Nova Scotia

  • %
    urban points of service |
    rural points of service*
    urban points of service |
    rural points of service
  • 69
    % urban population | 
    % rural population*
  • 4 points of service per 201,725 women of reproductive age
  • 5
     crisis pregnancy centre(s)*
Access Overview
  • 4
     publicly listed point of service*
     publicly listed points of service*
    (both medication and procedural abortion offered)
     point(s) of service for medication abortion
     point(s) of service for procedural abortion
    Functional gestational limit of 
    16 weeks
    Functional gestational limit of 
    16 weeks

    1-833-352-0719 is the self-referral line toll-free that people can call to access abortion services in Nova Scotia.

    1-833-352-0719 is the self-referral line toll-free that people can call to access abortion services in Nova Scotia.

    No centralized system to assist the public in connecting with abortion services
    Information about abortion is available on the 
    provincial/territorial website
    Information about abortion is not available on the provincial/territorial website

Medication abortion

Cost coverage

Mifegymiso is fully covered for Nova Scotia residents with a valid health card.

Billing code

Billing codes are used by physicians to bill provincial/territorial health insurance plans for the different services that they provide. When there isn’t a billing code for medical abortion, physicians can be de-incentivized from providing it.  

Nova Scotia’s Physician’s Manual includes a billing code for medical abortion.


Patients in Nova Scotia can be referred to telemedicine providers across the province through the Nova Scotia Centralized Abortion Network (NSCAN).

During the COVID-19 pandemic, physicians were authorized to bill for virtual care at the same rate that they would for an in-person visit. Telemedicine is now insured under Nova Scotia’s Physician’s Manual when in compliance with the Provision of Publicly Funded Virtual Health Services Policy.

The College of Nursing of Nova Scotia has set Telenursing Practice Guidelines for nurses to provide telenursing services that are consistent with their legislated scope of nursing practice, individual scope of practice and scope of employment.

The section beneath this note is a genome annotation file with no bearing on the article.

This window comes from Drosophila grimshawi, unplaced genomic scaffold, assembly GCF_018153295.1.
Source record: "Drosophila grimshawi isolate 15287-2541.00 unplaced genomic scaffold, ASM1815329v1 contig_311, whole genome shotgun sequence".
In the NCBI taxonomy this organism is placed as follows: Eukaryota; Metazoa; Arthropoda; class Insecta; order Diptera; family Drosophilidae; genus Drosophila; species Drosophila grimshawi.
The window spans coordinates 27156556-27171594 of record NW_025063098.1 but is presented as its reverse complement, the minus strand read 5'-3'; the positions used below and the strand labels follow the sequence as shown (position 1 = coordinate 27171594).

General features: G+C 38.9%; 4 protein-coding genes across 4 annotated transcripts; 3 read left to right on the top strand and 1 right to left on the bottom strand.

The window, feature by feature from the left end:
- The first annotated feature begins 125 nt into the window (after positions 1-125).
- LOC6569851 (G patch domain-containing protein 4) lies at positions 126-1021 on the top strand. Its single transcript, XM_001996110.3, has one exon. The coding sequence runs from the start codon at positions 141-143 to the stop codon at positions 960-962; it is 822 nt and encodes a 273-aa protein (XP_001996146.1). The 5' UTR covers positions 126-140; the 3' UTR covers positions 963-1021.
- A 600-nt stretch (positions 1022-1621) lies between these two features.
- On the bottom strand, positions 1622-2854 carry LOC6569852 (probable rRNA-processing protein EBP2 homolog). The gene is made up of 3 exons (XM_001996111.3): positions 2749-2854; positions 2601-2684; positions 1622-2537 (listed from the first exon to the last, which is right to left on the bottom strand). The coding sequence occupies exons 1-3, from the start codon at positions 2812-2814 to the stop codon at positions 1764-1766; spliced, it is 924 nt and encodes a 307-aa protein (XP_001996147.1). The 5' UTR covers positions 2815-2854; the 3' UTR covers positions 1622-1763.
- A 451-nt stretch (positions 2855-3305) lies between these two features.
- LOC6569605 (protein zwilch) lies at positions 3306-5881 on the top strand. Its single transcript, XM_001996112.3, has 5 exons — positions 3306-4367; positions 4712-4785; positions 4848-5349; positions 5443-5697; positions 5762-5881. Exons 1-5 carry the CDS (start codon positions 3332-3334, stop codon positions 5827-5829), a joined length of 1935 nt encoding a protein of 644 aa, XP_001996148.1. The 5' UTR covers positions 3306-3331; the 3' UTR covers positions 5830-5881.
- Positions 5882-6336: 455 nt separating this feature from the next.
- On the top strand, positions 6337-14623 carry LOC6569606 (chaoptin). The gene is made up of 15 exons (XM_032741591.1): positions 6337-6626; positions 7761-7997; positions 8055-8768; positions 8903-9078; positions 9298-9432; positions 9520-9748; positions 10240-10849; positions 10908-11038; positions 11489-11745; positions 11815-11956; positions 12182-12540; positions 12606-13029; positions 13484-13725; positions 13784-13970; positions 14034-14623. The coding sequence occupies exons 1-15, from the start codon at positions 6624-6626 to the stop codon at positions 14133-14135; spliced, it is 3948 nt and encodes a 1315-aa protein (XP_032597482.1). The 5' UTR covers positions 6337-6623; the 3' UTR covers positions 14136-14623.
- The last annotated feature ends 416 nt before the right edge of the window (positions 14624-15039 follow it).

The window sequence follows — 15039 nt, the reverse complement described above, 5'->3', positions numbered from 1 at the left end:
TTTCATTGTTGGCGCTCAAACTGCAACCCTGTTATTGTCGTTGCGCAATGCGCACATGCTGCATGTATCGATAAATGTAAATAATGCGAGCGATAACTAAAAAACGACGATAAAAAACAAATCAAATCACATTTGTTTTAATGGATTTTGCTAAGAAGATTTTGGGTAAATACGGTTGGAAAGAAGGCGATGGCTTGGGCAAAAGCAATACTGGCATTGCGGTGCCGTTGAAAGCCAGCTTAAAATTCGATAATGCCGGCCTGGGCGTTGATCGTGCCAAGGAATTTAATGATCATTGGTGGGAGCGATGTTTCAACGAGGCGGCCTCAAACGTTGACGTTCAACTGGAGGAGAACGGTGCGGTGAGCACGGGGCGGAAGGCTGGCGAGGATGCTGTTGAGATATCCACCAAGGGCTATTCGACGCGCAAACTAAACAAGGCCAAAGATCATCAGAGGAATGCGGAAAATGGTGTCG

Under the Pharmacy Practice Regulations made under Section 80 of the Pharmacy Act, all health practitioners dispensing drugs are required to provide in-person consultations to patients before the first fill of each prescription. However, the legislative requirement is relaxed where it is not “practicable” for a patient to have in-person consultations, meaning that in some situations it may be possible for the consultation requirement to be met over the phone or online.

Telemedicine abortion has been found to be as safe and effective as medical abortions provided at clinics. Because telemedicine abortion allows patients to access care in their homes and often requires just one trip to a pharmacy or clinic, expanding its availability is critical to improving abortion access for people who live in rural communities, who can’t take time off work to go to appointments, or who are at risk of stigma or discrimination.

Legislation, policies, and regulations

Access to abortion for minors

There is no legislated age of consent for medical treatment in Nova Scotia.

As such, the mature minor doctrine applies to minors accessing health care, including abortion. This means that a minor who can understand and appreciate the nature, purpose, and reasonably foreseeable consequences of a proposed medical treatment and its alternatives/refusal can give valid legal consent.

Bubble zone legislation

Bubble zone legislation aims to prevent anti-abortion protestors from harassing people within the vicinity of a facility that provides abortion care. Even though criminalizing individual people will not effectively curb the larger anti-abortion movement, these laws can be effective in deterring anti-choice protestors from harassing providers and patients entering and exiting abortion clinics.